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William of Ockham (1285-1347/8 CE)
by Terence Green
A pauper’s philosophy –
Only things exist.
Excise the excess.
Ockham © Stephen Lahey
William from Ockham (or Occam), an otherwise obscure village in Surrey, England, was the greatest philosopher of the fourteenth century. Known as the Doctor Invincibilis, he didn’t care whom he offended, and with his rough and ready style of argument, he offended plenty of people – which eventually got him into big trouble.
He became a Franciscan monk, an order famous for its commitment to poverty. But this meant he was at risk of having idle hands (one of poverty’s unacknowledged benefits), and so doing the Devil’s work. To avoid this calamity, he wrote widely on logic, physics, and theology.
Today he is most often associated with ‘Ockham’s Razor’, his idea that explanations should be as simple as possible (alternative formulations of this principle include ‘Entities should not be multiplied beyond necessity’ and ‘It is futile to do with more things that which can be done with fewer’). Frankly, this is a good rule of thumb whatever you’re thinking about. As an application of this principle, he also taught that the only things that exist are individual entities such as this chair, that table, the tree over there, and so on: there is no universal Chair or Table or Tree from which the physical entities draw their essence (pace Plato).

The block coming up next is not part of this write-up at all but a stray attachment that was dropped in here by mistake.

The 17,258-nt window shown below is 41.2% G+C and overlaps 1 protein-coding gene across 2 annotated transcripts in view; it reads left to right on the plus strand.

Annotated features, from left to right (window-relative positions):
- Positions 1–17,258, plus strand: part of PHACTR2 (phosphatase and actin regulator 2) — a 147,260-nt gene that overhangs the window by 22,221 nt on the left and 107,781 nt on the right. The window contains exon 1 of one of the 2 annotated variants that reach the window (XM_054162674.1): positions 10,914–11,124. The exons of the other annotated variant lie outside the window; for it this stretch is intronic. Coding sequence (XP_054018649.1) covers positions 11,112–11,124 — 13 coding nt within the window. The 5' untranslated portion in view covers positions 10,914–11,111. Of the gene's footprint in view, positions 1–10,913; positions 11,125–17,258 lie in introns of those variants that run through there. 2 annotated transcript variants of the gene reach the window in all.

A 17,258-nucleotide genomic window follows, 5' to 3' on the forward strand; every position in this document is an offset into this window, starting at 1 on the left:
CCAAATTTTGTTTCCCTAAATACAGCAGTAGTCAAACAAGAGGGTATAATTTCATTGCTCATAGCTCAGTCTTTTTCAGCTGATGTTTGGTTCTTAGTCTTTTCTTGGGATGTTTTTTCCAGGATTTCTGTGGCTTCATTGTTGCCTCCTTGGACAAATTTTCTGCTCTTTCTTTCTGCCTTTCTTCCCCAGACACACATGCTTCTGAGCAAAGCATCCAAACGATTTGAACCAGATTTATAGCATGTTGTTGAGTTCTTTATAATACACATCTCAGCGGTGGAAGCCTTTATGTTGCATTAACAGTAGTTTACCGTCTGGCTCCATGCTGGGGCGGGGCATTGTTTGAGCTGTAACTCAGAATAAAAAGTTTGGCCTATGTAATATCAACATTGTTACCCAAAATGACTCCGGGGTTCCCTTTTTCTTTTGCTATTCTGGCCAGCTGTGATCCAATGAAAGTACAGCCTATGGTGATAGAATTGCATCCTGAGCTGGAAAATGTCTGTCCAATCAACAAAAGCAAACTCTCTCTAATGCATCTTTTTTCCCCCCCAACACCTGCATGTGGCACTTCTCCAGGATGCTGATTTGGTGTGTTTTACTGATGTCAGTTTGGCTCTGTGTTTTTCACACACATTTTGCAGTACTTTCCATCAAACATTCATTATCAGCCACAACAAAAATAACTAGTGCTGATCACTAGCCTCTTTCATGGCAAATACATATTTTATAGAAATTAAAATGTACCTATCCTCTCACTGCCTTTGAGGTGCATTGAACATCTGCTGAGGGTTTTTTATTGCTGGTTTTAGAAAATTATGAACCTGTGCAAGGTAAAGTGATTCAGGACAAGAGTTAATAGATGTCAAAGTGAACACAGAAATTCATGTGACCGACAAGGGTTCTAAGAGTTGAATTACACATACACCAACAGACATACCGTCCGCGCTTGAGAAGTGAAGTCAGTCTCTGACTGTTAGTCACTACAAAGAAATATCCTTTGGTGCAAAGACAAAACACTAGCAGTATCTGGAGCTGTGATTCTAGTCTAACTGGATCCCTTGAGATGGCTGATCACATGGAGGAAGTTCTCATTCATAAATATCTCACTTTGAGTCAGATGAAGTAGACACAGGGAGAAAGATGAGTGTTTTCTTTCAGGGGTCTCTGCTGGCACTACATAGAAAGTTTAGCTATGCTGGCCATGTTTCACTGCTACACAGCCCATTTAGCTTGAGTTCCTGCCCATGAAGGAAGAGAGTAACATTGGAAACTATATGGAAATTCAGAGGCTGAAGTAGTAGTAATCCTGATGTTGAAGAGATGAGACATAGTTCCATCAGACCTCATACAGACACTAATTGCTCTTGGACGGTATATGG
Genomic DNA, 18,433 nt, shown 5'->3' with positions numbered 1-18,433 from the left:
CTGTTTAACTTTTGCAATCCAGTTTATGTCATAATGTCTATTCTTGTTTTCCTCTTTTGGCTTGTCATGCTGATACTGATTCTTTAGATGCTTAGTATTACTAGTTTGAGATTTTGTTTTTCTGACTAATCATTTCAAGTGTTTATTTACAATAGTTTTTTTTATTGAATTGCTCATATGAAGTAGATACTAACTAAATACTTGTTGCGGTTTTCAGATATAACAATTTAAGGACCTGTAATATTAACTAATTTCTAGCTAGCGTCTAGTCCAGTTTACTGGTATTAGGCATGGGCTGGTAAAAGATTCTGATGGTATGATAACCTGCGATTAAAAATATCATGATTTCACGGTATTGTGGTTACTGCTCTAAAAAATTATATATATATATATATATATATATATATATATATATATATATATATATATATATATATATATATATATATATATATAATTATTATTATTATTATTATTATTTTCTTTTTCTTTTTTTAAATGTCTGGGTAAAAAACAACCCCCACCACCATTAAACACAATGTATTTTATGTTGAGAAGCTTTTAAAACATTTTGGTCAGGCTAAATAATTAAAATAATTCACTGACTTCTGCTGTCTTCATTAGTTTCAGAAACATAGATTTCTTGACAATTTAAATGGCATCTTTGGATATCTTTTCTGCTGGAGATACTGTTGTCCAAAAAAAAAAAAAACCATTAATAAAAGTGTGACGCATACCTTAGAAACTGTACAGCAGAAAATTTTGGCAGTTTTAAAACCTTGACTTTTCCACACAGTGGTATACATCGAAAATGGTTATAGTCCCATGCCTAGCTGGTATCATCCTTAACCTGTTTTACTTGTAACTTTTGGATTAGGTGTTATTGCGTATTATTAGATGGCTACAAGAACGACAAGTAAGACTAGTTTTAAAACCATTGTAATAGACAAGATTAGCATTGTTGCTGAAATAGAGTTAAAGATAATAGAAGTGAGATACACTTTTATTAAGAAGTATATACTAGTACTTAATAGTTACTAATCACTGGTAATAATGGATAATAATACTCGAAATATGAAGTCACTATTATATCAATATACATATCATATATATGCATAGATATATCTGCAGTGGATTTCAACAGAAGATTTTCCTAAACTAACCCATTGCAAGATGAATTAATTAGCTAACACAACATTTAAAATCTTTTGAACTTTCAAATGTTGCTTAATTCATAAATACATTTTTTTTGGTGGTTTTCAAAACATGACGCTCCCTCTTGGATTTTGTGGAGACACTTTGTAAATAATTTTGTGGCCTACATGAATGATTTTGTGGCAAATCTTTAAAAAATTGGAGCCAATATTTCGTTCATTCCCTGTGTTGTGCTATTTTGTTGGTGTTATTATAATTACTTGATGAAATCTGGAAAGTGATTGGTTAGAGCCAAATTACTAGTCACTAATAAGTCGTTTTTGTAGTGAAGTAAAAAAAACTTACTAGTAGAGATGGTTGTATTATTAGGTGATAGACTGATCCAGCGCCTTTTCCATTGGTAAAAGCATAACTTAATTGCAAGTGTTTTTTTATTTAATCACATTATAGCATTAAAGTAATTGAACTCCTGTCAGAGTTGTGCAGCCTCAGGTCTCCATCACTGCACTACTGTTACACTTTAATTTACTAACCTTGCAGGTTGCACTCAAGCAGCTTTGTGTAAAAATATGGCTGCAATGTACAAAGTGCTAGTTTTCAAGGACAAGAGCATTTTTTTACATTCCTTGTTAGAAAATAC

Having already been condemned as a heretic in 1326 for having unorthodox views, since he argued against Aquinas’s philosophy, he didn’t help himself when in 1328 he sided with those who argued against the Pope that Jesus and his disciples didn’t own any property. This was obviously a matter of considerable importance to the Pope, who owned a lot of property. Seeing what was coming (imprisonment and execution), William took refuge with the Holy Roman Emperor in Bavaria. Excommunicated, but feeling a bit safer, he wrote polemics against the Pope’s claim to temporal power, thus emulating Dante.
The invincible teacher was finally beaten around 1347/48, probably by the Black Death. The Pope had died earlier, in 1334, still owning lots of property, just like Jesus.
© Terence Green 2019
Terence is a writer, historian, and lecturer, and lives with his wife and their dog in Paekakariki, NZ.